We’ve explored tablet and Touch First design in a previous post
, but we haven’t gone into much depth about what it takes to make the design a reality. Eight months ago, we set out to create a website for our new brand. Actually, we crammed about twenty people who make websites for a living into a room and asked them to make it happen. This post explores the process we used to build our new website and sheds some light on what it takes to bring a Touch-First design to life.
The Business Needs
We kicked off our project the same way we start all client projects, by defining the business needs. And, as with most companies, we had a mix of stakeholders from various departments who all had very specific requirements they wanted us to meet.
- The Creative department proposed an app-like, touch-first design
- Creative tech insisted on HTML5 and was interested in Responsive Design
- Analytics wanted distinct URLS for each page
- Digital Marketing needed it to be SEO-friendly
- The Product team and senior managers wanted it to be CMS-powered
- Senior management wanted it delivered on-time (of course)
- And everyone wanted the site to fulfill the audience needs
Next, it was time to define our process. Since this was an atypical project, we devised a roadmap specific for our responsive, Touch First design. That meant an iterative approach and some revisions to our more traditional steps and milestones.
- Management/business needs
- IA, creative design and copywriting
- Design completion
- Creative development
- Technical development
- Responsive QA
The iterative approach meant that we repeated steps 5, 6, and 7 multiple times as we reacted and adapted to curve balls and challenges.
The inspiration for our site was the latest generation of tablet and mobile applications. We wanted to have an app-like look and feel, but on the web and without Flash. Our IA and design teams built wireframes and designs at three breakpoints – phone, tablet and desktop. This helped level set expectations across platforms. Once we settled on a design, we turned to our Creative Technology team for prototyping.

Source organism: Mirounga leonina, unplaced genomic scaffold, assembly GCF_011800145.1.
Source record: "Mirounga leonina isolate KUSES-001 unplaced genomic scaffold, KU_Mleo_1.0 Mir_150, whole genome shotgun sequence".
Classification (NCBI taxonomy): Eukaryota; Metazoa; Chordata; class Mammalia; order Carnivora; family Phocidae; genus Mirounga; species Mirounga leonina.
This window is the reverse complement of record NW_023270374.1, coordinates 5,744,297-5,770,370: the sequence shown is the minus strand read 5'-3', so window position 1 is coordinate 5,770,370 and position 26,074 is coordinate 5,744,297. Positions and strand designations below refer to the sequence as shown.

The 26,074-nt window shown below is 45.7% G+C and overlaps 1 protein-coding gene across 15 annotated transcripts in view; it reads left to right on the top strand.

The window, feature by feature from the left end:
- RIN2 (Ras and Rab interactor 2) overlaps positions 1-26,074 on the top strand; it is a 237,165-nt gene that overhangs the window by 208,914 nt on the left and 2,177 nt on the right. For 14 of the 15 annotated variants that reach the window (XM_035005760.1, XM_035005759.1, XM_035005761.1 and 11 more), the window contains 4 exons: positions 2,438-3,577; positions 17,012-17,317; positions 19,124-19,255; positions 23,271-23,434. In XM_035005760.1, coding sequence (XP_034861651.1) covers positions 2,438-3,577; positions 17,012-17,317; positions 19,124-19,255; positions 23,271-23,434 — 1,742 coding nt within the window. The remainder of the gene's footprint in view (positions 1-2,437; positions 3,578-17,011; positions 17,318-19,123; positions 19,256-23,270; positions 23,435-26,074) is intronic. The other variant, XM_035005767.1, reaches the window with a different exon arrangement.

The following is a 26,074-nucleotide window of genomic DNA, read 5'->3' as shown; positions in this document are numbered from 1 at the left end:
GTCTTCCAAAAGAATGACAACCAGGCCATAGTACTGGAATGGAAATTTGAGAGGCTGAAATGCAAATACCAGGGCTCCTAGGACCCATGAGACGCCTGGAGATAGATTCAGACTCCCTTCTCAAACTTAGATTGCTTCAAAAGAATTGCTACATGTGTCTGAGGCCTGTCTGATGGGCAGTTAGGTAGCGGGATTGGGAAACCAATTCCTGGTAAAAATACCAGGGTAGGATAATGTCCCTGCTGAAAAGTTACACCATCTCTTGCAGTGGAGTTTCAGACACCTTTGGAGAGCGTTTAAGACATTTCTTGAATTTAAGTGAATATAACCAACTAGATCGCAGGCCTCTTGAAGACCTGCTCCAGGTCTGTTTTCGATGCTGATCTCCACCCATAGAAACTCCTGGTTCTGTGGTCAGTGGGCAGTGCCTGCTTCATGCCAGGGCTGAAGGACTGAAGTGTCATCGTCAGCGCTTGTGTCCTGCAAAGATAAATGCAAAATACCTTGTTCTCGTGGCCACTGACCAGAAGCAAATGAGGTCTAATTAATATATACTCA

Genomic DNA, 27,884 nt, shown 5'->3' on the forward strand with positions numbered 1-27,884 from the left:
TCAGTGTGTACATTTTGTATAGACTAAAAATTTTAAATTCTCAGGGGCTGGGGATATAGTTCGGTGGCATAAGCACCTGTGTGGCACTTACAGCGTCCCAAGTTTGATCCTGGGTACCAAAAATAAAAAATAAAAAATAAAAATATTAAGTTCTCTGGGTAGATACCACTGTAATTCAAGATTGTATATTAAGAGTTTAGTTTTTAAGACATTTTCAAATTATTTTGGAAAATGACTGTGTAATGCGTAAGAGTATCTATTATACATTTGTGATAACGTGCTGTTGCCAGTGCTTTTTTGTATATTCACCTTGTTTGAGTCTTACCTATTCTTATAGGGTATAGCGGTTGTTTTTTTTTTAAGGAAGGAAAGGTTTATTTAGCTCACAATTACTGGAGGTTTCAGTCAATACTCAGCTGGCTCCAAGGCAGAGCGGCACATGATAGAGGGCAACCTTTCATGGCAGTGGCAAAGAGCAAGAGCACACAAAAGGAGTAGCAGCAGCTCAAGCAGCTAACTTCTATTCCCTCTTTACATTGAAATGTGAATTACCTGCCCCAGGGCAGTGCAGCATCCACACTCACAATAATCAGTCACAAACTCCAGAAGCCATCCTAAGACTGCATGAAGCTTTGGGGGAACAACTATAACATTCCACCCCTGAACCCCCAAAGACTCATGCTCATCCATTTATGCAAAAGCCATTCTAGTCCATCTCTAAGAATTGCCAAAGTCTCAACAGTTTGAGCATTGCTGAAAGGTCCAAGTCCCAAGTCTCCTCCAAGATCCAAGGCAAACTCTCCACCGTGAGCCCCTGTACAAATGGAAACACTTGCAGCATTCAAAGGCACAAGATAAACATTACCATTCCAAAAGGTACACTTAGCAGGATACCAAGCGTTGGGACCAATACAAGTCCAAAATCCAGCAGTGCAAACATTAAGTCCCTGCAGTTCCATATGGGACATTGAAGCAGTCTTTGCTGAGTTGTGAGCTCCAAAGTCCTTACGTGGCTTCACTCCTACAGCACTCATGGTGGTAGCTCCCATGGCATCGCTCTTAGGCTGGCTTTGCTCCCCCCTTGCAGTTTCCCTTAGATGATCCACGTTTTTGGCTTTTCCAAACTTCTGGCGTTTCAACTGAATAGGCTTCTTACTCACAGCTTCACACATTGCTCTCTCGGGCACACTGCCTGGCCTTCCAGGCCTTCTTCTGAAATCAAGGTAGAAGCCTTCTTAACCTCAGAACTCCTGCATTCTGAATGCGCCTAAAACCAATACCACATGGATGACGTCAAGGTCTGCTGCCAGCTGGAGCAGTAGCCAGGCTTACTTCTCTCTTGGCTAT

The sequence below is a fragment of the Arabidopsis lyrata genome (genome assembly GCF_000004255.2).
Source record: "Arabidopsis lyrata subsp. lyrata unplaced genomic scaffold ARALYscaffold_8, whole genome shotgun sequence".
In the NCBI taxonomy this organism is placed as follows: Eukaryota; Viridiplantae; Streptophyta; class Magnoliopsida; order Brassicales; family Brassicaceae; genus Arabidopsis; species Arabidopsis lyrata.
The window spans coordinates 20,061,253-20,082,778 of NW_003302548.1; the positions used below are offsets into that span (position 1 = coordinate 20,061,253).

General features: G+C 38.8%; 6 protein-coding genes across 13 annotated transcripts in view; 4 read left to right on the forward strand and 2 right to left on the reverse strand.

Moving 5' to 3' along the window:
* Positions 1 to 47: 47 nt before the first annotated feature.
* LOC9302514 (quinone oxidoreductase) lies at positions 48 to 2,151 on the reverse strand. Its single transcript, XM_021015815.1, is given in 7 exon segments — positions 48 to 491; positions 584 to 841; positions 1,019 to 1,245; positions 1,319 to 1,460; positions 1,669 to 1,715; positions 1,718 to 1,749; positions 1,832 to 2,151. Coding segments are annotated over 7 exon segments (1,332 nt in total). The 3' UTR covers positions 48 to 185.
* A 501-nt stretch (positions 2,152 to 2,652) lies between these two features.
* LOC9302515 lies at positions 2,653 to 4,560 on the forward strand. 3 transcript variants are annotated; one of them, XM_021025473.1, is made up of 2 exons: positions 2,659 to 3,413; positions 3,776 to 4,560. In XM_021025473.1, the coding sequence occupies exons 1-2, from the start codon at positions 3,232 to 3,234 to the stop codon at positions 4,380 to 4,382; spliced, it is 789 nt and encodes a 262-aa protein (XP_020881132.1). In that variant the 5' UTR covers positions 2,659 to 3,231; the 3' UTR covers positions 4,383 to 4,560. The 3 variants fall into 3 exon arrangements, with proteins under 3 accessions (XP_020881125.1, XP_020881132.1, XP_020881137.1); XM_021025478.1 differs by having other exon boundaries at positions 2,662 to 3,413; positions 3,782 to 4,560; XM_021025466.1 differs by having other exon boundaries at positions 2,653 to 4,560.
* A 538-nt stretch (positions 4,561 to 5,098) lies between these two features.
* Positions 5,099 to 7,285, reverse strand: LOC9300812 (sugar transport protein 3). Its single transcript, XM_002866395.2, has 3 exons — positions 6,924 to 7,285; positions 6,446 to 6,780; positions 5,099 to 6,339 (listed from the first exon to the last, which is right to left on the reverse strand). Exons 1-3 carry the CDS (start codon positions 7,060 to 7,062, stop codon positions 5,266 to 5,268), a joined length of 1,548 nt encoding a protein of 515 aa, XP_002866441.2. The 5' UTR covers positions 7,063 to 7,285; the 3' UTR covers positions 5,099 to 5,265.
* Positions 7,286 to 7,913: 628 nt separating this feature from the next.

Taking the business needs to heart and working off of some early design sketches, our Creative Technology team sat down to weigh the concept against what was possible. Reconciling the business needs was a process that included a lot of research and testing of ideas. We tried a variety of options and ended up with a prototype of the functionality. What follows are descriptions of some of the technologies/techniques we eventually settled on.
One site for every screen
Responsive websites respond to their environment using adaptive or fluid approaches. Using CSS3 media queries in addition to device detection (WURFL
) and feature detection (modernizr
), we are able to target how the site looks across multiple devices, browsers and screen resolutions. The purpose of media queries are to apply different rules to achieve different layouts for specified viewport widths. This is achieved by using the @media rule in css3. Don't just take our word for it. Check out theprimacy.com
on your desktop and mobile devices.
We've got Backbone
We needed a full framework to manage the site, so we used Backbone.js
with Marionette. That gave us functionality like routing, templates and data-binding. Implementing those tools gave us the structure necessary to build clean, scalable code.
Looking to our business needs, we knew the site needed to be SEO and analytic friendly. This is difficult with traditional hash tag AJAX development, so we switched to a new browser functionality called pushState
. PushState allows us to change the URL of a page in the browser as the user navigates—without the need for a page refresh. What’s the big deal? We still have the smooth, animated transitions as people navigate through our site. We also keep the ability to share individual pages, like the careers page
or a case study
. The big improvement is that we don’t lose the ability for Facebook or search engines to track those pages separately.
What the WURFL?
We utilized WURFL
for mobile device detection. It’s a software repository for devices that helped us make sure we were considering the user’s interface, screen resolution, etc. Since bandwidth is still at a premium on mobile networks, we’re not sending the user more data than they need. For example – the server responds to image requests with a version of the image optimized to meet the constraints of the user’s device.
Bridging the Gap
Building the prototype provided us with the proof of concept needed to move forward. From there we began to transition from static HTML pages to feeding the content of the site from the CMS. Stay tuned for Part 2 for details on how we brought it all together.
This post is a collaboration of ideas from several people, namely, Jordan Wilson, Jacob Bell, Chris Lagassey, Melissa Labbe, Greg Bradley, Kevin Middendorf and Kurt Gannon.